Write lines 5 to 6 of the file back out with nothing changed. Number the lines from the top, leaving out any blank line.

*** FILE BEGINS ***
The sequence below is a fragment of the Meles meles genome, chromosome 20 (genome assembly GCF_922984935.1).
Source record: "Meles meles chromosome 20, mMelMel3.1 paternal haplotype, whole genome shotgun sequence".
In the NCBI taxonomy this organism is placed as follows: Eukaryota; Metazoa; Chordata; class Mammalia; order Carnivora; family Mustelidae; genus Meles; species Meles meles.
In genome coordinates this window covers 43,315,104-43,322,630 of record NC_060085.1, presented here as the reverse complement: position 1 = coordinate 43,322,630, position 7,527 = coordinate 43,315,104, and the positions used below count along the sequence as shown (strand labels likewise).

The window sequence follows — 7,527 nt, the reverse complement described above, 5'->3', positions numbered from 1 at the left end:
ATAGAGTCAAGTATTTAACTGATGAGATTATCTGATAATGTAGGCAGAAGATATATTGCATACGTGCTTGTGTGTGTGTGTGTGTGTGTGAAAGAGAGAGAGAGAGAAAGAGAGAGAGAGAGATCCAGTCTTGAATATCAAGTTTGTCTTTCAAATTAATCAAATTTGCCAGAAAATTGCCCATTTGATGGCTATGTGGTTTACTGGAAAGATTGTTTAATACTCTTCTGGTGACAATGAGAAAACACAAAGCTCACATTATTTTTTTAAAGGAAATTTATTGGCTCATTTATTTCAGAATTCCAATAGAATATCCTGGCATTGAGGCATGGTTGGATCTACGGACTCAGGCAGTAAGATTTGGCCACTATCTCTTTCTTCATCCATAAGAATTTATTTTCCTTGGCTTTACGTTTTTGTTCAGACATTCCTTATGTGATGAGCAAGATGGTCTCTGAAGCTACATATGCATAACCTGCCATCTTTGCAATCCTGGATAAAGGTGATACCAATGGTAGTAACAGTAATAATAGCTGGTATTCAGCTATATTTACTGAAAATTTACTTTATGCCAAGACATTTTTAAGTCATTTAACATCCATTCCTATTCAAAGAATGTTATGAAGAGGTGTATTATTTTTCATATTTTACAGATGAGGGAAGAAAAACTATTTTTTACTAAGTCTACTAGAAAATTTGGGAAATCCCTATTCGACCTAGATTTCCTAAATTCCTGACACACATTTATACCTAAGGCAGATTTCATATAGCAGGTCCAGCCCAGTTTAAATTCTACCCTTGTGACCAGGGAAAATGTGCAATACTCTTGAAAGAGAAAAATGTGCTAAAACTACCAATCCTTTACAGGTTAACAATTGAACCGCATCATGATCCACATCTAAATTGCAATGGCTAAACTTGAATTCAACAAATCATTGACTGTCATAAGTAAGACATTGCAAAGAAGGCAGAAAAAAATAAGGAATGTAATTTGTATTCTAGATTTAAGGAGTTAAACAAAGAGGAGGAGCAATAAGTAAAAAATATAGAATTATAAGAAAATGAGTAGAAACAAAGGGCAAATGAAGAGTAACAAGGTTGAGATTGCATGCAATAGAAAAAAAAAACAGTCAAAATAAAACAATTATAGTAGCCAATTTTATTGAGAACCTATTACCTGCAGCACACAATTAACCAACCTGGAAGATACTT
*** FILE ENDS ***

The window sequence follows — 7,527 nt, the reverse complement described above, 5'->3', positions numbered from 1 at the left end:
ATAGAGTCAAGTATTTAACTGATGAGATTATCTGATAATGTAGGCAGAAGATATATTGCATACGTGCTTGTGTGTGTGTGTGTGTGTGTGAAAGAGAGAGAGAGAGAAAGAGAGAGAGAGAGATCCAGTCTTGAATATCAAGTTTGTCTTTCAAATTAATCAAATTTGCCAGAAAATTGCCCATTTGATGGCTATGTGGTTTACTGGAAAGATTGTTTAATACTCTTCTGGTGACAATGAGAAAACACAAAGCTCACATTATTTTTTTAAAGGAAATTTATTGGCTCATTTATTTCAGAATTCCAATAGAATATCCTGGCATTGAGGCATGGTTGGATCTACGGACTCAGGCAGTAAGATTTGGCCACTATCTCTTTCTTCATCCATAAGAATTTATTTTCCTTGGCTTTACGTTTTTGTTCAGACATTCCTTATGTGATGAGCAAGATGGTCTCTGAAGCTACATATGCATAACCTGCCATCTTTGCAATCCTGGATAAAGGTGATACCAATGGTAGTAACAGTAATAATAGCTGGTATTCAGCTATATTTACTGAAAATTTACTTTATGCCAAGACATTTTTAAGTCATTTAACATCCATTCCTATTCAAAGAATGTTATGAAGAGGTGTATTATTTTTCATATTTTACAGATGAGGGAAGAAAAACTATTTTTTACTAAGTCTACTAGAAAATTTGGGAAATCCCTATTCGACCTAGATTTCCTAAATTCCTGACACACATTTATACCTAAGGCAGATTTCATATAGCAGGTCCAGCCCAGTTTAAATTCTACCCTTGTGACCAGGGAAAATGTGCAATACTCTTGAAAGAGAAAAATGTGCTAAAACTACCAATCCTTTACAGGTTAACAATTGAACCGCATCATGATCCACATCTAAATTGCAATGGCTAAACTTGAATTCAACAAATCATTGACTGTCATAAGTAAGACATTGCAAAGAAGGCAGAAAAAAATAAGGAATGTAATTTGTATTCTAGATTTAAGGAGTTAAACAAAGAGGAGGAGCAATAAGTAAAAAATATAGAATTATAAGAAAATGAGTAGAAACAAAGGGCAAATGAAGAGTAACAAGGTTGAGATTGCATGCAATAGAAAAAAAAAACAGTCAAAATAAAACAATTATAGTAGCCAATTTTATTGAGAACCTATTACCTGCAGCACACAATTAACCAACCTGGAAGATACTT